Memory is a fickle thing; if I need to remember to buy washing powder from Sainsburys then there is a 100% chance of me completely forgetting it. On at least three consecutive occasions. Before I give up completely and buy it online. On the other hand there's the trivial things that stay with you decades later. Here are two that have stuck with me across the years:
"You'll have to learn to stand on your own two feet at some point"
It's 2002. I'm 19. I've been suffering with a mental illness for a year. I've not set foot on the University campus for about 6 months, and this is my second day back. I'm only attending a few lectures, and I've chosen this one because the young lecturer is interesting and great at explaining things. But let's be clear; I'm terrified. My secret weapon is a fellow student called Sarah. She has been employed by the support services at the university to take notes for me in lectures in order to free me up to concentrate on what is being said. As I walk into the room, I am metaphorically - and possibly literally - clinging onto Sarah. This is what happens next, and it takes all of 30 seconds: my lecturer gestures to Sarah and asks me who she is. I reply that she is my notetaker as I'm just returning to classes after a period of illness. And my lecturer replies that, it's OK for her to stay for the time being, but that; 'I'll have to learn to stand on my own two feet at some point'.
Support from someone else experiencing mental illness made me feel stronger
My second memory dates from around the same time. I was seeing a cognitive behavioural therapist who was also running a mindfulness based course for university students with mental health issues. I had attended the first mindfulness session with 14 other students and found it challenging and interesting. I was walking with friends on the campus only a few days later and saw one of the girls from the mindfulness group. Emma was in the second year of an English Literature degree and was bright, sexy, stylish and confident. She did a lot of smiling. She also suffered severely from anorexia. When I saw her, Emma was also with a group of friends. I made to walk by her without speaking - surely she wouldn't want to acknowledge someone she had met at a mental illness group. As I did so, she called my name and stopped me. She introduced me to her friends, and chatted to my friends for a couple of minutes. That's all she did. But the generosity, kinship and strength in that gesture made me feel stronger than at any time since I had become ill.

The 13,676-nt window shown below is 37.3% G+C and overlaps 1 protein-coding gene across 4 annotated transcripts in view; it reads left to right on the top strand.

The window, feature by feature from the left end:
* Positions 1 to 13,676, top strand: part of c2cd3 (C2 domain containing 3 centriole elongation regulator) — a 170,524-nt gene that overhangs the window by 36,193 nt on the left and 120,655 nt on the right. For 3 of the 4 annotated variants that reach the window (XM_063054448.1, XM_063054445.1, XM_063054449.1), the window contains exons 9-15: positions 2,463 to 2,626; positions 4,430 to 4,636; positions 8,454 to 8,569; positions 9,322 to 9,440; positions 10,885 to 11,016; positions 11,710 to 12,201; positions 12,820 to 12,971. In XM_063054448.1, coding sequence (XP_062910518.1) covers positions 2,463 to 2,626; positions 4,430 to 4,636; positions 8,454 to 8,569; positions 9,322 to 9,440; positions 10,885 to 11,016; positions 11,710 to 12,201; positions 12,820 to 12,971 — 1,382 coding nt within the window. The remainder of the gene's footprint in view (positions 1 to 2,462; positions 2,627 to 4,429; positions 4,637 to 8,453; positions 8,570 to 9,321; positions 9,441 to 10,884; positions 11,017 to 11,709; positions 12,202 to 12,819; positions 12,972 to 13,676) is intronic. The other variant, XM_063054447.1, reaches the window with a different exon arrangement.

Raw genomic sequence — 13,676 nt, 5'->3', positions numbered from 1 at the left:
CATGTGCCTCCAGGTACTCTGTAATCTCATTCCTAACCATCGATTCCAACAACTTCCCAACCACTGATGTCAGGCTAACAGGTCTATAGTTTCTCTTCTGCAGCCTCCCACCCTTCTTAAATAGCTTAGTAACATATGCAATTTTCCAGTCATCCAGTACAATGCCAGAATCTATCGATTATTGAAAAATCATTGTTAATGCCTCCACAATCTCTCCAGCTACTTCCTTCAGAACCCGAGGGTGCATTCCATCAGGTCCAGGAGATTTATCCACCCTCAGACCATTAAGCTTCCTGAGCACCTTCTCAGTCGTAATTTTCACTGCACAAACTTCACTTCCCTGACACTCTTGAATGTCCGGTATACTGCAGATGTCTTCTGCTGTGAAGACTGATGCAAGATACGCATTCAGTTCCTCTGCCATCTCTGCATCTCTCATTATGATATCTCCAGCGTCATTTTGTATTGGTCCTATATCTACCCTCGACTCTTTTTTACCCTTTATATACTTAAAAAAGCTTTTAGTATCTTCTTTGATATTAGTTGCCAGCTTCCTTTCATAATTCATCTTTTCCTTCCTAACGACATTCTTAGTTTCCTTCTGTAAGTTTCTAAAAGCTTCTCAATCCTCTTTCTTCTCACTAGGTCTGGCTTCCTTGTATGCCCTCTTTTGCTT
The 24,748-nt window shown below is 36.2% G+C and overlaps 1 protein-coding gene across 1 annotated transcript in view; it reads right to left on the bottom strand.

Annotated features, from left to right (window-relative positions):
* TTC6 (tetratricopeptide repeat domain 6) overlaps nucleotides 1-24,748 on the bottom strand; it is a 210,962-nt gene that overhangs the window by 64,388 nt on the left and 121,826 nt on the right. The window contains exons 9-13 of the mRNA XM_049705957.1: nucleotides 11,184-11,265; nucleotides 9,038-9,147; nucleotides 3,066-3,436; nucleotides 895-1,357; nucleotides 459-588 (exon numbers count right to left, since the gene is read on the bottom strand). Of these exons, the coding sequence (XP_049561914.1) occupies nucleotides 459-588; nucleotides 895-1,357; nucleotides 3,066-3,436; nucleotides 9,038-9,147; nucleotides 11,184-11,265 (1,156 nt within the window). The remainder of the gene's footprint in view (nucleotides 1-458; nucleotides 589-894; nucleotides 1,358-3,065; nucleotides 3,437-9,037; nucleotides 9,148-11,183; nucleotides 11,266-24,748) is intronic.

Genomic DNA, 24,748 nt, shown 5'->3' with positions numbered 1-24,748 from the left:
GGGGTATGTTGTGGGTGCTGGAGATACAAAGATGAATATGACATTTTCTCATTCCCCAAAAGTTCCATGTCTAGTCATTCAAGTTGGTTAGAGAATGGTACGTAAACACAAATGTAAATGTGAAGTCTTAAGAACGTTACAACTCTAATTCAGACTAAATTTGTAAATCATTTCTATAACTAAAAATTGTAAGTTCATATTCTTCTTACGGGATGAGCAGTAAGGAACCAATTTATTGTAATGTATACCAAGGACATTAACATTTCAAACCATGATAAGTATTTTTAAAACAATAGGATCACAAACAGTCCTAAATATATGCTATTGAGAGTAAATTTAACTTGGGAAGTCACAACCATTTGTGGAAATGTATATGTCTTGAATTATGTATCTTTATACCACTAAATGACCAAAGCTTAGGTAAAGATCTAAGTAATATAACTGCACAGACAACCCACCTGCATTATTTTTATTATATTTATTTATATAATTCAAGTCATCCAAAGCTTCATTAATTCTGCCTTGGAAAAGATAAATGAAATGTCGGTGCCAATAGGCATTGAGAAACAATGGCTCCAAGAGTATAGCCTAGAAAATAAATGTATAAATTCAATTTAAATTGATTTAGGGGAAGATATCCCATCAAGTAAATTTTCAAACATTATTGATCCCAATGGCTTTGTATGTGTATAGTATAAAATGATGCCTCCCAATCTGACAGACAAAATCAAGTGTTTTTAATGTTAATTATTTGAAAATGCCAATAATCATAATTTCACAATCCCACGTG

The effect of both experiences - one stigmatising and one supportive - has repeated on me countless times since
Both of these memories are brief, and both happened over a decade ago. But the effect of both - one stigmatising and one supportive - has repeated on me countless times since. The chemical cascade required to imprint a memory deeply on us is the same as that released when we become emotional about something. So a situation that raises strong emotions in us is one that we are likely to remember and re-live.
I view this as a challenge; to take every opportunity I can to create a positive memory for another person who's feeling vulnerable, as Emma did for me. And it's a challenge I accept.